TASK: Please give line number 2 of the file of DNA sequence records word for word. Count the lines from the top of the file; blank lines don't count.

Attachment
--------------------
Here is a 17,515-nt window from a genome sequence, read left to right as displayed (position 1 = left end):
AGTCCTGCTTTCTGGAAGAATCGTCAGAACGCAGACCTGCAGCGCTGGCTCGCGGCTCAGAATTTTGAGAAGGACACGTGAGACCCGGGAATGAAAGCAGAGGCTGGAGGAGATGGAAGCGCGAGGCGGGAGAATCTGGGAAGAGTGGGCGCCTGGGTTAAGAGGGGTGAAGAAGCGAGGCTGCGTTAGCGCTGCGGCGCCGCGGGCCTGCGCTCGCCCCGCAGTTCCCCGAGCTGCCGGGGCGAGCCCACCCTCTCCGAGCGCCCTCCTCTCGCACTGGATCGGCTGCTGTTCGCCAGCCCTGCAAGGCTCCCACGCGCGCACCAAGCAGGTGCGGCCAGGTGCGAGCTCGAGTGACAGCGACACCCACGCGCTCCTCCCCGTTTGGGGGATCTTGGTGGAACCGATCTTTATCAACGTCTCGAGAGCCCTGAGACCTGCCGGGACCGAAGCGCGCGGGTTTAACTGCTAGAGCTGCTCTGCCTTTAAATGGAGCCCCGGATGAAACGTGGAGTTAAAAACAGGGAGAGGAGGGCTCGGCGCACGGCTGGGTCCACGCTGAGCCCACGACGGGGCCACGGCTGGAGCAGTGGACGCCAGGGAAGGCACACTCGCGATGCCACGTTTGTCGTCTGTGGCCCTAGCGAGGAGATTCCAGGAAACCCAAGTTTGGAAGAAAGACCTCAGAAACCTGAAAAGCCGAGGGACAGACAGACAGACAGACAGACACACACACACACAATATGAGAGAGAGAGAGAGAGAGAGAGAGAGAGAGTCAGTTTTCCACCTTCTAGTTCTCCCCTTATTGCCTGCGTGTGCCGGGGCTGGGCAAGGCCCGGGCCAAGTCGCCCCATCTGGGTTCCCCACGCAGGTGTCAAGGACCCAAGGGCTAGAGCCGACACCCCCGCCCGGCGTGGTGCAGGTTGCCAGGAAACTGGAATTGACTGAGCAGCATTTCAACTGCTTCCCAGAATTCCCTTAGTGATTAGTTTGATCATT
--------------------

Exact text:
AGTCCTGCTTTCTGGAAGAATCGTCAGAACGCAGACCTGCAGCGCTGGCTCGCGGCTCAGAATTTTGAGAAGGACACGTGAGACCCGGGAATGAAAGCAGAGGCTGGAGGAGATGGAAGCGCGAGGCGGGAGAATCTGGGAAGAGTGGGCGCCTGGGTTAAGAGGGGTGAAGAAGCGAGGCTGCGTTAGCGCTGCGGCGCCGCGGGCCTGCGCTCGCCCCGCAGTTCCCCGAGCTGCCGGGGCGAGCCCACCCTCTCCGAGCGCCCTCCTCTCGCACTGGATCGGCTGCTGTTCGCCAGCCCTGCAAGGCTCCCACGCGCGCACCAAGCAGGTGCGGCCAGGTGCGAGCTCGAGTGACAGCGACACCCACGCGCTCCTCCCCGTTTGGGGGATCTTGGTGGAACCGATCTTTATCAACGTCTCGAGAGCCCTGAGACCTGCCGGGACCGAAGCGCGCGGGTTTAACTGCTAGAGCTGCTCTGCCTTTAAATGGAGCCCCGGATGAAACGTGGAGTTAAAAACAGGGAGAGGAGGGCTCGGCGCACGGCTGGGTCCACGCTGAGCCCACGACGGGGCCACGGCTGGAGCAGTGGACGCCAGGGAAGGCACACTCGCGATGCCACGTTTGTCGTCTGTGGCCCTAGCGAGGAGATTCCAGGAAACCCAAGTTTGGAAGAAAGACCTCAGAAACCTGAAAAGCCGAGGGACAGACAGACAGACAGACAGACACACACACACACAATATGAGAGAGAGAGAGAGAGAGAGAGAGAGAGAGTCAGTTTTCCACCTTCTAGTTCTCCCCTTATTGCCTGCGTGTGCCGGGGCTGGGCAAGGCCCGGGCCAAGTCGCCCCATCTGGGTTCCCCACGCAGGTGTCAAGGACCCAAGGGCTAGAGCCGACACCCCCGCCCGGCGTGGTGCAGGTTGCCAGGAAACTGGAATTGACTGAGCAGCATTTCAACTGCTTCCCAGAATTCCCTTAGTGATTAGTTTGATCATT